Where will your fundraising journey take you?

road forwardWelcome to O.D. Fridays at DonorDreams blog. Every Friday for the foreseeable future we will be looking at posts from John Greco’s blog called “johnponders ~ about life at work, mostly” and applying his organizational development messages to the non-profit community.

In a post titled “Ultimate Conquest,” John talks about the concept of conquering ourselves and our quest for self actualization. He starts by sharing a story about a king and his three sons. The king sends these three princes out into the world to “conquer dragons, maidens and black-hearted knights.” Each of princes returns to the kingdom having had a different experience. I won’t ruin the story for you, and I encourage you to click over and read it for yourself.

As I read John’s post, I realized that inside my fundraising soul I have many of the same experiences as the three princes.

When I worked for the Boy Scouts, it really was the first time I had serious fundraising goals and expectations. I learned so much from that job. All of my inexperience contributed to fear, and the way I conquered my fear was to approach fundraising as a competition. I am very proud of those years. I excelled and built an annual campaign that doubled in size over a three-year period. I received many accolades and recognition for my work. What I didn’t realize was that it was simply the first phase of my journey because I had only learned that donors were something to conquer.

The next leg of my journey brought me to Boys & Girls Club of Elgin as the executive director. I was a young executive director, and I thought that I had “made it.”  LOL   If I only knew then what I know now.

During my years at Boys & Girls Club of Elgin, I honed my skills as a fundraising professional. I was no longer afraid of donors, and I was adding more and more fundraising experiences to my repertoire. I was no longer the knight of annual campaigns, but I was writing grants, developing direct mail appeals, organizing special events, and building capacity with a capital campaign in mind. Much like the second prince in John’s post, I worked on becoming more nuanced and polished.

I remember thinking at the end of my tenure at Boys & Girls Club of Elgin that I had finally made it.   LOL   Again, if I only knew then what I know now.  That experience was only one leg of my journey.

When I accepted an internal consulting job at Boys & Girls Clubs of America, my view of fundraising expanded yet again. I no longer wanted to conquer donors or nuance contributions out of them.  The amazing team of individuals with whom I worked helped me see that there is a difference between “fundraising” and “resource development”. Whoa!  They also exposed me to the difference between “transactional fundraising” and “donor-centered fundraising”. I also started to understand the difference between “resource development” and “philanthropy”.  Huh!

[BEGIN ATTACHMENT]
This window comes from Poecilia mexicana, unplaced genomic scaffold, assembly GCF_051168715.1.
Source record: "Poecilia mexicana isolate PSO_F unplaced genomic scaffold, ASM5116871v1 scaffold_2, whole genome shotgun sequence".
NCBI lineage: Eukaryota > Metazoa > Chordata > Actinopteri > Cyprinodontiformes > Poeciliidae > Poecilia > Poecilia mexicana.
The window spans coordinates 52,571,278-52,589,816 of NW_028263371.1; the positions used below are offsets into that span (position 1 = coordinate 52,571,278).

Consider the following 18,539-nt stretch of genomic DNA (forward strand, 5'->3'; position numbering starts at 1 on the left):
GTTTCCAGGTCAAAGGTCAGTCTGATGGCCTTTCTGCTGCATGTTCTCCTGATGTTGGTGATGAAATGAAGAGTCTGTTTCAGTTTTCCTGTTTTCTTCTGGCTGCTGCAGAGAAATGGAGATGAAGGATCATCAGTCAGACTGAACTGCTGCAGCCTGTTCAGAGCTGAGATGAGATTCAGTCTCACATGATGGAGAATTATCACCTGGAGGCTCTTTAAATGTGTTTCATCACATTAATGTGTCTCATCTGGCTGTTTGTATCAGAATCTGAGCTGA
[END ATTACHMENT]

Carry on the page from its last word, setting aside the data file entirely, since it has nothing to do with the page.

As I look back over the better part of two decades, I understand that hindsight in 20/20. More importantly, I see three very distinct experiences, but I understand that they are three legs of the same journey.

I am not naive enough to believe I am at the apex of this mountain that I am climbing. However, I do feel confident enough now to say I recognize that I am on a fundraising journey. While I cannot see very far down the path in front of me, I am excited about my new realization that the non-profit world is my playground and this voyage is going to take a lifetime.

Have you had a similar experience with your fundraising career path? Where are you at? What have you learned? Where do you want to go? Did John Greco’s post trigger any great thoughts about you or our profession? Please scroll down and share some of your thoughts in the comment box.

Here’s to your health!

Erik Anderson
Founder & President, The Healthy Non-Profit LLC
www.thehealthynonprofit.com 
erik@thehealthynonprofit.com
http://twitter.com/#!/eanderson847
http://www.facebook.com/eanderson847
http://www.linkedin.com/in/erikanderson847

Leave a Reply

Your email address will not be published. Required fields are marked *